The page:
This article titled ‘Notice: Introduction, Mode and Essentials’ is written by Devanjali Banerjee and discusses the definition of the term ‘notice’ as provided in Section 80 of the CPC, the essential information to be provided in a notice as well as the mode of delivery of such notice. I. Introduction There is no statutory requirement upon an individual to… Read More »

This article titled ‘Notice: Introduction, Mode and Essentials’ is written by Devanjali Banerjee and discusses the definition of the term ‘notice’ as provided in Section 80 of the CPC, the essential information to be provided in a notice as well as the mode of delivery of such notice. I. Introduction There is no statutory requirement upon an individual to provide notice to the defendant under the Code of Civil Procedure,1908 (‘CPC’) when a plaintiff is instituting a...

This article titled ‘Notice: Introduction, Mode and Essentials’ is written by Devanjali Banerjee and discusses the definition of the term ‘notice’ as provided in Section 80 of the CPC, the essential information to be provided in a notice as well as the mode of delivery of such notice.

I. Introduction

There is no statutory requirement upon an individual to provide notice to the defendant under the Code of Civil Procedure,1908 (‘CPC’) when a plaintiff is instituting a suit against the same.[1] However, there is a statutory requirement for notice to be served upon the appropriate authority when it entails suits against the government, in the Indian civil procedural system.[2]

This requirement also functions in case of suits against a public officer in the situation that an impugned action has been committed by the latter in his/her official capacity.[3]

1. What is a notice under Civil Procedure Code?

The requirement of notice, as provided in Section 80 of the CPC, refers to the explicit, statutory mandate that notice be provided to the government or public officers prior to the institution of a suit against the same. Under Section 80(1), notice is required to be served in case of two categories of entities:

  1. Suits against the Government (Central and State governments); and
  2. Suits against public officers in relation to any act purportedly committed by the same in his/her official capacity.

After the notice has been delivered to or left in the office of the relevant entity, the government or public officer is afforded a two-month period during which the grievance raised in the notice may be redressed.[4] If the grievance is not so redressed, legal action may be initiated against the relevant government or public officer.

2. Whom to serve notice upon?

Section 80 clarifies the specific officers to serve notice- either by delivery to or be leaving the notice at the office of the same. This mode of delivery has been reiterated in the caselaw.[5]

The appropriate authorities for the delivery of notice are as follows-[6]

“(a) in the case of a suit against the Central Government, except where it relates to a railway, a Secretary to that Government;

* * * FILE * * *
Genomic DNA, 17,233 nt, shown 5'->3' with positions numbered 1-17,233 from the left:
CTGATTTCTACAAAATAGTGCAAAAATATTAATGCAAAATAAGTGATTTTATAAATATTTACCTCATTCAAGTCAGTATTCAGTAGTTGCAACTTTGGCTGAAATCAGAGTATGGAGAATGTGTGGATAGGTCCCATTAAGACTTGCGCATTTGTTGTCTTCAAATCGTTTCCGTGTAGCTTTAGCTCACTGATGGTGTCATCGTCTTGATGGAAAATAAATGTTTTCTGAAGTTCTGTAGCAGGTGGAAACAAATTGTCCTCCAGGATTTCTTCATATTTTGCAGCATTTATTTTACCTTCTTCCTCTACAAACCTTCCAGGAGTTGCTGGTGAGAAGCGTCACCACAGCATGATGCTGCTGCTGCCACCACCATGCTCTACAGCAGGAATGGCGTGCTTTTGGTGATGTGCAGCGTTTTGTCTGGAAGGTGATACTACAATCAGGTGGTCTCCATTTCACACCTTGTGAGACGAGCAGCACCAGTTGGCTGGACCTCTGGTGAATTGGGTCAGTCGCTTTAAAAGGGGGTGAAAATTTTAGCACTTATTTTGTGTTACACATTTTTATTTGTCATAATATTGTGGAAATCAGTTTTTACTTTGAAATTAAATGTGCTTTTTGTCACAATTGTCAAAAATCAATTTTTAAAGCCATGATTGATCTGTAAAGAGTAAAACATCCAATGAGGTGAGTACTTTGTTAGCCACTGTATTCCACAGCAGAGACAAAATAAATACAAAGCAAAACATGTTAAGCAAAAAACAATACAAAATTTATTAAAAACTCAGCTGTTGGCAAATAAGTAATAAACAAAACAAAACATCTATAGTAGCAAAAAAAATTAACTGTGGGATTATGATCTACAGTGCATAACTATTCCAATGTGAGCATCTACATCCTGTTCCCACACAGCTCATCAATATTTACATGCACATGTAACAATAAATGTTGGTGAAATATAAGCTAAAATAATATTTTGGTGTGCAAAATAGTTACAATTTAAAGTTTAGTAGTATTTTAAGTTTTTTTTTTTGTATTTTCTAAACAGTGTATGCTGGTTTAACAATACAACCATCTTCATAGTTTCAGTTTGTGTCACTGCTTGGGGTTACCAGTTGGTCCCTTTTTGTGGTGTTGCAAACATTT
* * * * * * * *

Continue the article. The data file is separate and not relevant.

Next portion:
(b) in the case of a suit against the Central Government where it relates to a railway, the General Manager of that railway;

(c) in the case of a suit against the Government of the State of Jammu and Kashmir, the Chief Secretary to that Government or any other officer authorised by that Government in this behalf;

(d) in the case of a suit against any other State Government, a Secretary to that Government or the Collector of the district;

(e) in the case of a public officer, delivered to him or left at his office, stating the cause of action, the name, description and place of residence of the plaintiff and the relief which he claims.”[7]

The clarification of the appropriate authority upon whom to serve notice is important because service of notice to the wrong authority may lead to a plaintiff’s claim being disregarded or dismissed in limine by the respective court. In the case of Coal Mines Provident Fund Commissioner v. Ramesh Chandra Jha,[8] it was held that the Coal Mines Provident Fund Commissioner was a public servant and thus notice was required to be served under Section 80(1).

The respondent, in this case, was an employee, as he was in the service of the Coal Mines Provident Fund Organisation, and served under the appellant. Subsequently, the respondent was removed from service and in turn, he challenged his removal from service and filed a suit against the appellant in Munsif court.

However, it was found that the appellant was an entity requiring notice as mentioned in Section 80 of CPC and the respondent lost the case. In another case, it was found that even a doctor in a government hospital would count as a public officer given as he was discharging his duty as a public officer- in which case service was required.[9]

II. Essentials

As mentioned earlier, a notice under Section 80(1) must contain the following details-

  1. The name, description of and place of residence of the person giving notice;
  2. statement of the cause of action; and
  3. the relief claimed by the same